Recent economic research has improved our understanding of who bears the burden of the corporate income tax. One key finding is that returns to corporate capital are substantially "supernormal," returns in excess of the "normal" riskless return to waiting. The other key result is that international capital mobility shifts some of the corporate income tax burden to labor. Based on these recent research findings, for standard distributional analyses TPC now assigns 20 percent of the corporate income tax burden to labor, 20 percent to normal returns to all capital, and 60 percent to supernormal returns to corporate equity (shareholders).

Published: 09/13/12
Availability:   PDF


How Hard Is It to Cut Tax Preferences to Pay for Lower Tax Rates? (Research Report)
Hang NguyenJim NunnsEric ToderRoberton Williams

Some political leaders have proposed to lower individual income tax rates and make up the lost revenue by eliminating tax preferences. To help inform the discussion of such proposals, we examine illustrative revenue-neutral combinations of lower rates and cuts in tax preferences and their effects on the distribution of tax burdens. We conclude that paying for lower rates would require substantial reductions in broadly-used and popular preferences. In addition, requiring that changes maintain the current progressivity of the federal income tax would make it much harder to find a politically acceptable mix of preferences to curtail.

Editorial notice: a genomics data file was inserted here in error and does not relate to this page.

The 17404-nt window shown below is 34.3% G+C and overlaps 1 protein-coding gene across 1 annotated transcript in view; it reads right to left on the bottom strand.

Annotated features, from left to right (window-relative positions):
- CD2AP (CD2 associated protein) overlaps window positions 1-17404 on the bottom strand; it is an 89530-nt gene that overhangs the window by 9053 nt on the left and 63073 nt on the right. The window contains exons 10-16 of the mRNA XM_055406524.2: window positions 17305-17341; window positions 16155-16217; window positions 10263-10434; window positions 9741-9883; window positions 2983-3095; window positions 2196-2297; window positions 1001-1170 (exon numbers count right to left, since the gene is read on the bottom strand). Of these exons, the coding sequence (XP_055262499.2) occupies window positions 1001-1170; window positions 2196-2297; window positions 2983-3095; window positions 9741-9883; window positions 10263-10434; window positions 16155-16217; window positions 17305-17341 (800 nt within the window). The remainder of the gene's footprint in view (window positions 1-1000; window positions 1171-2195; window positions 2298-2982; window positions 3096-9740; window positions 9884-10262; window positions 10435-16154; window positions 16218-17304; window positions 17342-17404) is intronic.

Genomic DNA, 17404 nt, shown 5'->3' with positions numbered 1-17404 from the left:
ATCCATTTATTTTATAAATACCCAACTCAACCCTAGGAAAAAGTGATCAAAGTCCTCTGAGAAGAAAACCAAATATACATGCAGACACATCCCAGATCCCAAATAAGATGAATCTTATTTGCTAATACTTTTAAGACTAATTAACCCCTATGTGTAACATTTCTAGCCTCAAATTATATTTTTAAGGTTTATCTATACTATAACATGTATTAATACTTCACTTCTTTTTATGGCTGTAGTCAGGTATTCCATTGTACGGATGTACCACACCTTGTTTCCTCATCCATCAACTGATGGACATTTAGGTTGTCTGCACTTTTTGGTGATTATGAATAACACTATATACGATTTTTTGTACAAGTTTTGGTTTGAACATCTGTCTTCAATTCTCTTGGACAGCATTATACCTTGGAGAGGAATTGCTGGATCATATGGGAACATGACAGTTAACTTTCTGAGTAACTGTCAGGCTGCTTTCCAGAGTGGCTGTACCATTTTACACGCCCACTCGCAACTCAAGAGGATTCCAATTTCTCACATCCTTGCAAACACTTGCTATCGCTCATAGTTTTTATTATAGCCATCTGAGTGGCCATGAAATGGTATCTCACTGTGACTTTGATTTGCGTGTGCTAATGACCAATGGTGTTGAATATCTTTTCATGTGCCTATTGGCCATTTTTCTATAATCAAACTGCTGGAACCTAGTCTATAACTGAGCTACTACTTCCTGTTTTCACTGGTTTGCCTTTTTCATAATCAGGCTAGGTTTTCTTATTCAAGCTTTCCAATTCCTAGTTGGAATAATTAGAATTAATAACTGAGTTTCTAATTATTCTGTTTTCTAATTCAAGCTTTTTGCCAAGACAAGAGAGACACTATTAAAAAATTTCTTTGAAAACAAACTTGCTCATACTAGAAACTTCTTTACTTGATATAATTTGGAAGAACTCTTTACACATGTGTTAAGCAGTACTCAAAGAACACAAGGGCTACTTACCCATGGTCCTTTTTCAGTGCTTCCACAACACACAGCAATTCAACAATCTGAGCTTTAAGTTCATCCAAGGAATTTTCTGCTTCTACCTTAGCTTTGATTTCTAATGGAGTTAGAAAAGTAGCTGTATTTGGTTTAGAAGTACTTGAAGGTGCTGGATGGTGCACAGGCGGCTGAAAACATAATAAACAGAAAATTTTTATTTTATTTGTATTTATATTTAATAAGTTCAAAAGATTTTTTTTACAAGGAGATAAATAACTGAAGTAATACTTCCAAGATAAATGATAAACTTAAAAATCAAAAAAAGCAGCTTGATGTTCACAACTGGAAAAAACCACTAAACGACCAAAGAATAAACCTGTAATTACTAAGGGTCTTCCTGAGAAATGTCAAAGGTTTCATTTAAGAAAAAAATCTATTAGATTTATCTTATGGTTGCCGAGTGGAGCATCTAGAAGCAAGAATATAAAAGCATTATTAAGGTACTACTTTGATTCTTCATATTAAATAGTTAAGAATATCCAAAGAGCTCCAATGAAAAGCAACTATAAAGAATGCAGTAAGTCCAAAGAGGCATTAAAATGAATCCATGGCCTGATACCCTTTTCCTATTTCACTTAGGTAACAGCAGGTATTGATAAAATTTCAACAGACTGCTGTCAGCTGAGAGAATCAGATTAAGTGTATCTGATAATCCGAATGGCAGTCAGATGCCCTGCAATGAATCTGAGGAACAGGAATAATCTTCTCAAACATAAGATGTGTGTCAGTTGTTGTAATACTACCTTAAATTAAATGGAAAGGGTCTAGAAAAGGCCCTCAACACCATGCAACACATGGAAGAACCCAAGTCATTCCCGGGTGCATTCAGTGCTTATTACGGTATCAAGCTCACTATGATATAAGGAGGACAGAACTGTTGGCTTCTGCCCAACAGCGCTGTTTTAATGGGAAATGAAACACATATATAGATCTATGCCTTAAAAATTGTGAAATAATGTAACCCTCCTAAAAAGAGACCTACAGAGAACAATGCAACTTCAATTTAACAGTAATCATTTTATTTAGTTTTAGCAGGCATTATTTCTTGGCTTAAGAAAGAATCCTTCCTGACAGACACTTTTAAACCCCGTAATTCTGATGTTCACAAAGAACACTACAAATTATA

Published: 07/10/12
Availability:   PDF


Changes in the Distribution of Top Marginal Tax Rates, 1958-2009 (Article/Tax Facts)
Daniel BanemanJim Nunns